• Name and mailing address;
  • A description of the means by which the key investor exercises, or is in a position to exercise, control over the licence holder;
  • Details regarding the transaction by virtue of which the key investor became such an investor;
  • Details regarding each instance in which the key investor provides money, goods or services directly or indirectly to the licence holder;
  • Details regarding any benefit the key investor receives from the licence holder;
  • Details regarding each instance in which money is repaid or goods are returned; and
  • If known, whether the key investor’s controlling interest in the licence holder has been, will be, or could be assigned, pledged, mortgaged, hypothecated or sold, in whole or in part, to any person.

Other Regulations

Aspects of the Regulations were not expected. Most notably, in hopes of lowering production costs to compete with the illicit market, outdoor cultivation by licensed producers will be permitted. Also, holders of licences for cultivation are authorized to possess cannabis plants and cannabis plant seeds acquired before legalization and not in accordance with the Access to Cannabis for Medical Purposes Regulations, if they disclose the quantity they will have in their possession on the effective date of the license. There will also be no cap on THC potency for flowers. Cannabis oil, however, will be restricted to 30 mg of THC per millilitre of oil.

Cannabis license holders should be aware of all the requirements and prohibitions set forth under the Regulations. In addition to the provisions discussed above, the Regulations provide detailed guidance in respect of licensing, security clearance, physical security, packaging and labelling, importing and exporting, retention of information and disclosure, and cannabis for medical purposes that will prepare businesses for October 17 legalization.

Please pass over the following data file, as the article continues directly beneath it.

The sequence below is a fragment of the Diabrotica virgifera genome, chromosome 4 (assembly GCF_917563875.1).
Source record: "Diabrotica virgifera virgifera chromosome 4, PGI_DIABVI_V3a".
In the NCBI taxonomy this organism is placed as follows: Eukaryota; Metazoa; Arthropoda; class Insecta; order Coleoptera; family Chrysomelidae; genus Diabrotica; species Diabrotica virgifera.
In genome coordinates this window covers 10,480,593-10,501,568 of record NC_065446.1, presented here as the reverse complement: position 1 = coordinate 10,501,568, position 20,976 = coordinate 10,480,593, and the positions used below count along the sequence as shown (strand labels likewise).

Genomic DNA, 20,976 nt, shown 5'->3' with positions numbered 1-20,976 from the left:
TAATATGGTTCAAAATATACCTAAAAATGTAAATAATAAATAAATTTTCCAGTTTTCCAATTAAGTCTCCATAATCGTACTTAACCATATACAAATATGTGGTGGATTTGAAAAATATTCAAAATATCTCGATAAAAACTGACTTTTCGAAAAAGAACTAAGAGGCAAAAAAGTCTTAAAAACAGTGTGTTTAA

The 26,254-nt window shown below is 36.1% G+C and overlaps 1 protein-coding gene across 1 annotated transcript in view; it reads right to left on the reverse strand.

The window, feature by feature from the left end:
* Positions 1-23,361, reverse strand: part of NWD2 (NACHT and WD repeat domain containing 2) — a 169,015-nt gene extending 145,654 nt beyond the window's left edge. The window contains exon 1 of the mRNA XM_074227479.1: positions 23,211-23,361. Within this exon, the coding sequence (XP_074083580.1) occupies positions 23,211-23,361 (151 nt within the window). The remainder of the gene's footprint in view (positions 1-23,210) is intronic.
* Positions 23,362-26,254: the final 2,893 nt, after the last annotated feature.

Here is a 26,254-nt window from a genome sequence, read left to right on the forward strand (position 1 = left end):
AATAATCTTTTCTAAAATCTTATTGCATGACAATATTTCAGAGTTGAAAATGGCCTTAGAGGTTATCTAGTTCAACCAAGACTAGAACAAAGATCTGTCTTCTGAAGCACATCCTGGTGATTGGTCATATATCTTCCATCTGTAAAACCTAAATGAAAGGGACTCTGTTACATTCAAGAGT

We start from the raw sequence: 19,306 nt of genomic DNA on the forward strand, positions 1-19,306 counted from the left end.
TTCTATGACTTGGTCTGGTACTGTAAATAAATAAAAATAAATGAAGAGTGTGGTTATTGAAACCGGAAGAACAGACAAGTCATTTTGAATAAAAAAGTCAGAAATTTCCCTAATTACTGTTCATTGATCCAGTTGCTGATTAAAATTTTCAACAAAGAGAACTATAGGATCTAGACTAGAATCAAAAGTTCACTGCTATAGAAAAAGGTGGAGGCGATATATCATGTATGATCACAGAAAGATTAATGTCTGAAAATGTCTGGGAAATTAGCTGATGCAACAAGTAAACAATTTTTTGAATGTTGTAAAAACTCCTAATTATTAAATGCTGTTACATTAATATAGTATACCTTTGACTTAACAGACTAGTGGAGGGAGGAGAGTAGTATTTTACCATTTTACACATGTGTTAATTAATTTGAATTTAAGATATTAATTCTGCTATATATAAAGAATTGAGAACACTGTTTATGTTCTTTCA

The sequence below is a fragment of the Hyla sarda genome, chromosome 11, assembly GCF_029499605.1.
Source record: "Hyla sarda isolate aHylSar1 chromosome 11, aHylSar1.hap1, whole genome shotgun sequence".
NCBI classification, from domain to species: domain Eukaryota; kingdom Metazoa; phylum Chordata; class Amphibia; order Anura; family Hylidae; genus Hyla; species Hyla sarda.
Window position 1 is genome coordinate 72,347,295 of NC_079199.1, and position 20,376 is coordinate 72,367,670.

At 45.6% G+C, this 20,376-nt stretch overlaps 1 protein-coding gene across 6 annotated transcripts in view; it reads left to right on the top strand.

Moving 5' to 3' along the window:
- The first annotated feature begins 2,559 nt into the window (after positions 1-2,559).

Goodmans Cannabis Group
Goodmans LLP has a leading cannabis practice in the corporate/commercial field, having been actively involved in the industry from the beginning. Our corporate cannabis lawyers have extensive knowledge of the various players in the industry and have provided strategic business advice on governance, financing, licensing, regulation, capital markets, mergers and acquisitions and real estate matters. Our clients include start-ups, importers and exporters, and financial institutions related to the cannabis industry.
In addition, Goodmans is uniquely positioned with its extensive regulatory, health and intellectual property practices to advise new and existing market entrants. In particular, given our extensive work with respect to “traditional” pharmaceuticals regulated under the Food and Drugs Act and its associated Regulations (legislation used, in part, as the model for the upcoming Cannabis Act Regulations), we uniquely understand the industry, are equipped to address regulatory concerns that may arise, and know how to best protect and enforce our clients’ intellectual property. This includes matters such as licensing and regulation in the industry’s preliminary stages and future issues that may arise with regulators and competitors, including with respect to labelling and packaging, patent and trademark applications and prosecutions and the protection of trade secrets and confidential information.

For more information on any of the above information, please contact any member of our Cannabis Group.


1 Per Health Canada’s “Cannabis Licensing Application Guide”, control includes the ability to control by any direct or indirect influence, and it may exist even without the ownership of any shares, and it can take many forms.